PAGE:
To serve warm, place them in a preheated oven at 150℃ (130℃ fan, 300℉, Gas 2) for five minutes. Alternatively pop them into an air fryer at 130℃ (270℉).

Other Pumpkin Recipes You Might Like

Other Scone Recipes You Might Like

Keep in Touch

Thanks for visiting Tin and Thyme. If you make these vegan pumpkin scones, I’d love to hear about it in the comments below. And do please rate the recipe. Have you any top tips? Do share photos on social media too and use the hashtag #nanorecetas, so I can spot them.
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If you’d like more vegan recipes, follow the link and you’ll find I have quite a lot of them. All delicious and nutritious, of course.
Choclette x
Healthy Pumpkin Scones. PIN IT.
A basket of healthy pumpkin scones in the background and one split in half on a plate in the foreground. One half spread with butter.

Healthy Pumpkin Scones – The Recipe

A basket of healthy vegan pumpkin scones surrounded by autumn leaves. Print

Healthy Pumpkin Scones

Delicious and nutritious colourful pumpkin scones are just perfect for autumn feasting. They’re not only healthy and vegan, but they’re also quick and easy to make. Go savoury to accompany soup or sweet to spread with butter.Prep Time15 minsCook Time12 minsTotal Time27 minsCourse: Afternoon Tea, SnackCuisine: BritishKeyword: autumn, baking, pumpkin, quick, scones, spices, vegan, wholemeal spelt flourServings: 9 sconesCalories: 134kcalAuthor: Choclette @ Tin and ThymeIngredients250 g wholemeal spelt flour (whole wheat flour)1 tsp bicarbonate of soda (baking soda)2 tsp cream of tartar1 tsp pumpkin spice mix or British mixed spice1 pinch fine sea salt1-2 tbsp light brown muscovado sugar optional150 g pumpkin purée canned or homemade50 ml plant milk + a little extra to brush over tops I used soy milk½ tsp lemon juice or cider vinegar25 ml olive oilInstructionsSet oven to 220℃ (200℃ fan, 425℉, Gas 7).Measure your milk and stir in the lemon juice or vinegar. Leave for five minutes to sour.Place the dry ingredients into a large bowl and whisk to combine and get rid of any lumps. If you’re using sugar add it at this stage. If you’re after a sweet scone add two tablespoons and if you just want a slight sweetness add one tablespoon.Make a well in the centre and add the pumpkin purée. Pour in the soured milk and oil. Stir with a round bladed knife from the inside to the outside until the ingredients are just combined and form a dough.On a lightly floured surface. pat the dough out with your hands to form a round about 2 cm (¾») thick. Cut into small rounds with a 6 cm (2 ½») floured cutter. Combine the leftover bits, pat and cut again until the dough has all been used. You should get nine scones, although this will depend on how thick you make them.Place onto a greased baking tray and brush with your milk of choice. Bake for 12-15 minutes or until the scones are golden and the bases sound hollow when tapped.Place onto a cooling rack. Enjoy at least one whilst they’re still warm. Serve with vegan butter or any topping of choice. Savoury ones make a good accompaniment to soup, especially pumpkin soup.NotesYou can substitute 2 ½ tsp of baking powder for the cream of tartar and bicarbonate of soda.These scones don’t rise quite as well as ordinary scones due to the bran in the wholemeal flour, but they’re not at all heavy and have a lovely tender crumb.Best eaten on the day they are made, although they will keep for at least three days in an air tight container. Or freeze for up to three months once cooled.To make your own pumpkin purée, follow the instructions in my pumpkin cake recipe post.Please note: calories and other nutritional information are per serving. They’re approximate and will depend on exact ingredients used.NutritionCalories: 134kcal | Carbohydrates: 23g | Protein: 4g | Fat: 4g | Saturated Fat: 1g | Polyunsaturated Fat: 1g | Monounsaturated Fat: 2g | Sodium: 131mg | Potassium: 236mg | Fiber: 4g | Sugar: 2g | Vitamin A: 2619IU | Vitamin C: 1mg | Calcium: 63mg | Iron: 1mg Tried this recipe?Please take a photo and mention @choclette8 or tag #nanorecetas on Instagram, Twitter or Facebook.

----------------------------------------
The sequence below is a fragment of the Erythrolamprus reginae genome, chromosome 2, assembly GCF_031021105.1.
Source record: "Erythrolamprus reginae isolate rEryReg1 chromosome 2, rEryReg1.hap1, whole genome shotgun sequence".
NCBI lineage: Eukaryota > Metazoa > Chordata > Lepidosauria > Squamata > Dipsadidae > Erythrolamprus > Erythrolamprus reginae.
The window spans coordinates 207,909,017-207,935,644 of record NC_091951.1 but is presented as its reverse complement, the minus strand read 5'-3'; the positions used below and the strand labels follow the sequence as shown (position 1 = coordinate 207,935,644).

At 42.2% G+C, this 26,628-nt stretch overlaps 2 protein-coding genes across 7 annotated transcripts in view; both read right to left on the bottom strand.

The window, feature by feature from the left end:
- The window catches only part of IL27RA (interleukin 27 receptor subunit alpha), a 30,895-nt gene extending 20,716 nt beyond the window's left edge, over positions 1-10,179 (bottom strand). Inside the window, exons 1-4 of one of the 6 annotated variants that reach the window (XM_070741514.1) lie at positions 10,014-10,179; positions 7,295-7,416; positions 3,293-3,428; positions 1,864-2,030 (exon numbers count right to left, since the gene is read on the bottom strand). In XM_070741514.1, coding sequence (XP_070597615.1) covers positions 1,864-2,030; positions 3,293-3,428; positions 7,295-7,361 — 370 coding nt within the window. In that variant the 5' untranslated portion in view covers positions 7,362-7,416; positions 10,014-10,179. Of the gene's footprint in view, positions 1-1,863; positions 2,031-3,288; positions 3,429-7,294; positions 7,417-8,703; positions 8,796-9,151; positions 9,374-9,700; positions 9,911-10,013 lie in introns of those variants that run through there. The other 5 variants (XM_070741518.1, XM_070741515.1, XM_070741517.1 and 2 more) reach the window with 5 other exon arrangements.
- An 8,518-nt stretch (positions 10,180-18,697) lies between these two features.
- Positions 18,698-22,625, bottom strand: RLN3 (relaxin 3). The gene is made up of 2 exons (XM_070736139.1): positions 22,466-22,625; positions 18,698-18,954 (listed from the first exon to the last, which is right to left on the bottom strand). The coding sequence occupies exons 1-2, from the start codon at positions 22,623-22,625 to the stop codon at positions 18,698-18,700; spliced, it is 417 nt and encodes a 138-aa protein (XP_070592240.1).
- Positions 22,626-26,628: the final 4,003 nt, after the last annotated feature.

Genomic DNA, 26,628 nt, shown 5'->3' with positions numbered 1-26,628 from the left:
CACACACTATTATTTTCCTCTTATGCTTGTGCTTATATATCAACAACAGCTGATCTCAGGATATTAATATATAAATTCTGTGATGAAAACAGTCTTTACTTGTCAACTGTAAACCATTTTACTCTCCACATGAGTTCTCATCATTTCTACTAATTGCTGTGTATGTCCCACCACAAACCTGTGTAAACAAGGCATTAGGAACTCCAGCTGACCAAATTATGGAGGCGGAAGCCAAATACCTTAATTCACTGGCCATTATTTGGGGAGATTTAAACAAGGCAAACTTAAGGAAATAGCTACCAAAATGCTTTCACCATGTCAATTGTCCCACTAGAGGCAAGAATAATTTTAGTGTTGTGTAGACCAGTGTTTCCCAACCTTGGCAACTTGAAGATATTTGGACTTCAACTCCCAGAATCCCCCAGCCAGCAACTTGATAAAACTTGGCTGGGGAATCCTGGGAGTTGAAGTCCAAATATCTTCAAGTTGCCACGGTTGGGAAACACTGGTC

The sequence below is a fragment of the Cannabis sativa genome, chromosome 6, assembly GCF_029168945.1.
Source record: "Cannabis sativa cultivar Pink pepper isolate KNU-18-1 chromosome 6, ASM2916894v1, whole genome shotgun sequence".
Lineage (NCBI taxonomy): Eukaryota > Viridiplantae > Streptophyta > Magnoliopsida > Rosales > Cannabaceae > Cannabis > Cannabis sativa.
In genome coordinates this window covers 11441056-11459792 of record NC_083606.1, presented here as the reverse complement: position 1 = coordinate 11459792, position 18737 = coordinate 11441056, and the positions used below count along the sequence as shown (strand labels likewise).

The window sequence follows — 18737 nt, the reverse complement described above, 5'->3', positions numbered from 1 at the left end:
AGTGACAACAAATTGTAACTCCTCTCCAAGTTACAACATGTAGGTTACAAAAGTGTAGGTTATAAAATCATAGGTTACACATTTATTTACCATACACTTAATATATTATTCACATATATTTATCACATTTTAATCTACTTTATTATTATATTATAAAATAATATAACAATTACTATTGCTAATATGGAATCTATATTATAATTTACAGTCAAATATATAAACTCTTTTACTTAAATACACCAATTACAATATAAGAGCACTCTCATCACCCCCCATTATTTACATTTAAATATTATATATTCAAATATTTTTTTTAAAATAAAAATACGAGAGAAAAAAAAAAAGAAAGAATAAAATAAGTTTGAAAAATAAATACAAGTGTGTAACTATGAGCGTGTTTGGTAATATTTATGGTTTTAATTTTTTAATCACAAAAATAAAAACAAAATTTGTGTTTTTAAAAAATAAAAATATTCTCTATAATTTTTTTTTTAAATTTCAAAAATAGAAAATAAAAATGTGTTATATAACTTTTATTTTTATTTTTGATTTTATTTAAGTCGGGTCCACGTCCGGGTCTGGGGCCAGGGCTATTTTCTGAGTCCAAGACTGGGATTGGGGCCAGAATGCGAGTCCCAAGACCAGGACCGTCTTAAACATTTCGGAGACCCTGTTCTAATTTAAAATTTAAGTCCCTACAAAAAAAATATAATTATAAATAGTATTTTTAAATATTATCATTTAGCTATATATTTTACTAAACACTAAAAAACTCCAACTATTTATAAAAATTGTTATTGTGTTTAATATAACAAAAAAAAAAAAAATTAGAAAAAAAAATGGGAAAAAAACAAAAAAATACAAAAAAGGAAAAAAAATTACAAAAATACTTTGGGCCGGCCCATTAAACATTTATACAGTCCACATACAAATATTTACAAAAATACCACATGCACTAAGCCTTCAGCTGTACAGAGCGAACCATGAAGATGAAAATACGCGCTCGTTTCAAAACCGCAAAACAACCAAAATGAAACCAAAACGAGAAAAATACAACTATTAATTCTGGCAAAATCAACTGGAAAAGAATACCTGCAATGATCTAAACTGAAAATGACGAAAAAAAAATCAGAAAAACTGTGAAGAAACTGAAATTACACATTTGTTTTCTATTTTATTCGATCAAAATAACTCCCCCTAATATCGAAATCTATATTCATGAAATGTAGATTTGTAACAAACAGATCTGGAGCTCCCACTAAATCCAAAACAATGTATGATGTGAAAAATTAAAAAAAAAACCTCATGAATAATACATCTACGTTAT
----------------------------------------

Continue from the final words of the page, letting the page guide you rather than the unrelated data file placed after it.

I’m sharing this recipe for delicious and nutritious vegan pumpkin scones with Farmersgirl Kitchen for #CookBlogShare.